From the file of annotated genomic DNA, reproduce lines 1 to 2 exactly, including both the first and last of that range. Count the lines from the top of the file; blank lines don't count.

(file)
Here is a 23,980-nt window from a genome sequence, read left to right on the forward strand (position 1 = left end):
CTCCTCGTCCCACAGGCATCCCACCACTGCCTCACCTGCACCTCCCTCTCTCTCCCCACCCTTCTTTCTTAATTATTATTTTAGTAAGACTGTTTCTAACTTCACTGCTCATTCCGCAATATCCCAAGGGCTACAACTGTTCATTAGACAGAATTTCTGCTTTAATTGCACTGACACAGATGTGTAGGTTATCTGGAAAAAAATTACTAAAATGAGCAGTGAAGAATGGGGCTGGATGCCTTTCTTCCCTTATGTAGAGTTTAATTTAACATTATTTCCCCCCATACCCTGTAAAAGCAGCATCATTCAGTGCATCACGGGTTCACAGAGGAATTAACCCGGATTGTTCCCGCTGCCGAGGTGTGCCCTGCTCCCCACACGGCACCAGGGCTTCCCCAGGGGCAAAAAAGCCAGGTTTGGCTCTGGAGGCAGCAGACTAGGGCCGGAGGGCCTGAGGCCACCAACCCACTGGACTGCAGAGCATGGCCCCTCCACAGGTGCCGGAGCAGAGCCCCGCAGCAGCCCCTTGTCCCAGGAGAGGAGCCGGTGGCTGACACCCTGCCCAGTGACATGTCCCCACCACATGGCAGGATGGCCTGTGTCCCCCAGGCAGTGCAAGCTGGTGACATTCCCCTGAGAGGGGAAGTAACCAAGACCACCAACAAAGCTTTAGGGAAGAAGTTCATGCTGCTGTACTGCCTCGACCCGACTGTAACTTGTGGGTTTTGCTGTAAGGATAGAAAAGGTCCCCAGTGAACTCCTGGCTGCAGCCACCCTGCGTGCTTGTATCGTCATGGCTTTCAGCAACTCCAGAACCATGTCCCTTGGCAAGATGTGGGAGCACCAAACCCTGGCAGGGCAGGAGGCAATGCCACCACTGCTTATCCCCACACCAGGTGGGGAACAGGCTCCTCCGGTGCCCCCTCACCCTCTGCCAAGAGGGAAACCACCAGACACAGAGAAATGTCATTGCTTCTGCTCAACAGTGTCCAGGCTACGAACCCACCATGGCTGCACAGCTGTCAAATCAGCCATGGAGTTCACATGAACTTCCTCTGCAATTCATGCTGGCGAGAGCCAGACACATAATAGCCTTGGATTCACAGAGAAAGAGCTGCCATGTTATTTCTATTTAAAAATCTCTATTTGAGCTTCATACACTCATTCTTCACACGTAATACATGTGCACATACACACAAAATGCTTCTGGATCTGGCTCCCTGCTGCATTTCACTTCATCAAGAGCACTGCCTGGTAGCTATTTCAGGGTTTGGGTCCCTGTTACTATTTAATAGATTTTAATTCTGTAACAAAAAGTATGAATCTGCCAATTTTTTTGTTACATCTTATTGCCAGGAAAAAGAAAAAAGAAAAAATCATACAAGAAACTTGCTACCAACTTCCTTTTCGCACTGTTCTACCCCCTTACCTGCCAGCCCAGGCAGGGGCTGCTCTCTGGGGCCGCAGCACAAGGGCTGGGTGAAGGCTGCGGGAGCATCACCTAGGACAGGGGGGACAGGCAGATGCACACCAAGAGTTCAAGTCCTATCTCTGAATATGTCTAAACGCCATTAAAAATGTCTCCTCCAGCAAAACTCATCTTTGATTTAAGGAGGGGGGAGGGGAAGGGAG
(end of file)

Here is a 23,980-nt window from a genome sequence, read left to right on the forward strand (position 1 = left end):
CTCCTCGTCCCACAGGCATCCCACCACTGCCTCACCTGCACCTCCCTCTCTCTCCCCACCCTTCTTTCTTAATTATTATTTTAGTAAGACTGTTTCTAACTTCACTGCTCATTCCGCAATATCCCAAGGGCTACAACTGTTCATTAGACAGAATTTCTGCTTTAATTGCACTGACACAGATGTGTAGGTTATCTGGAAAAAAATTACTAAAATGAGCAGTGAAGAATGGGGCTGGATGCCTTTCTTCCCTTATGTAGAGTTTAATTTAACATTATTTCCCCCCATACCCTGTAAAAGCAGCATCATTCAGTGCATCACGGGTTCACAGAGGAATTAACCCGGATTGTTCCCGCTGCCGAGGTGTGCCCTGCTCCCCACACGGCACCAGGGCTTCCCCAGGGGCAAAAAAGCCAGGTTTGGCTCTGGAGGCAGCAGACTAGGGCCGGAGGGCCTGAGGCCACCAACCCACTGGACTGCAGAGCATGGCCCCTCCACAGGTGCCGGAGCAGAGCCCCGCAGCAGCCCCTTGTCCCAGGAGAGGAGCCGGTGGCTGACACCCTGCCCAGTGACATGTCCCCACCACATGGCAGGATGGCCTGTGTCCCCCAGGCAGTGCAAGCTGGTGACATTCCCCTGAGAGGGGAAGTAACCAAGACCACCAACAAAGCTTTAGGGAAGAAGTTCATGCTGCTGTACTGCCTCGACCCGACTGTAACTTGTGGGTTTTGCTGTAAGGATAGAAAAGGTCCCCAGTGAACTCCTGGCTGCAGCCACCCTGCGTGCTTGTATCGTCATGGCTTTCAGCAACTCCAGAACCATGTCCCTTGGCAAGATGTGGGAGCACCAAACCCTGGCAGGGCAGGAGGCAATGCCACCACTGCTTATCCCCACACCAGGTGGGGAACAGGCTCCTCCGGTGCCCCCTCACCCTCTGCCAAGAGGGAAACCACCAGACACAGAGAAATGTCATTGCTTCTGCTCAACAGTGTCCAGGCTACGAACCCACCATGGCTGCACAGCTGTCAAATCAGCCATGGAGTTCACATGAACTTCCTCTGCAATTCATGCTGGCGAGAGCCAGACACATAATAGCCTTGGATTCACAGAGAAAGAGCTGCCATGTTATTTCTATTTAAAAATCTCTATTTGAGCTTCATACACTCATTCTTCACACGTAATACATGTGCACATACACACAAAATGCTTCTGGATCTGGCTCCCTGCTGCATTTCACTTCATCAAGAGCACTGCCTGGTAGCTATTTCAGGGTTTGGGTCCCTGTTACTATTTAATAGATTTTAATTCTGTAACAAAAAGTATGAATCTGCCAATTTTTTTGTTACATCTTATTGCCAGGAAAAAGAAAAAAGAAAAAATCATACAAGAAACTTGCTACCAACTTCCTTTTCGCACTGTTCTACCCCCTTACCTGCCAGCCCAGGCAGGGGCTGCTCTCTGGGGCCGCAGCACAAGGGCTGGGTGAAGGCTGCGGGAGCATCACCTAGGACAGGGGGGACAGGCAGATGCACACCAAGAGTTCAAGTCCTATCTCTGAATATGTCTAAACGCCATTAAAAATGTCTCCTCCAGCAAAACTCATCTTTGATTTAAGGAGGGGGGAGGGGAAGGGAG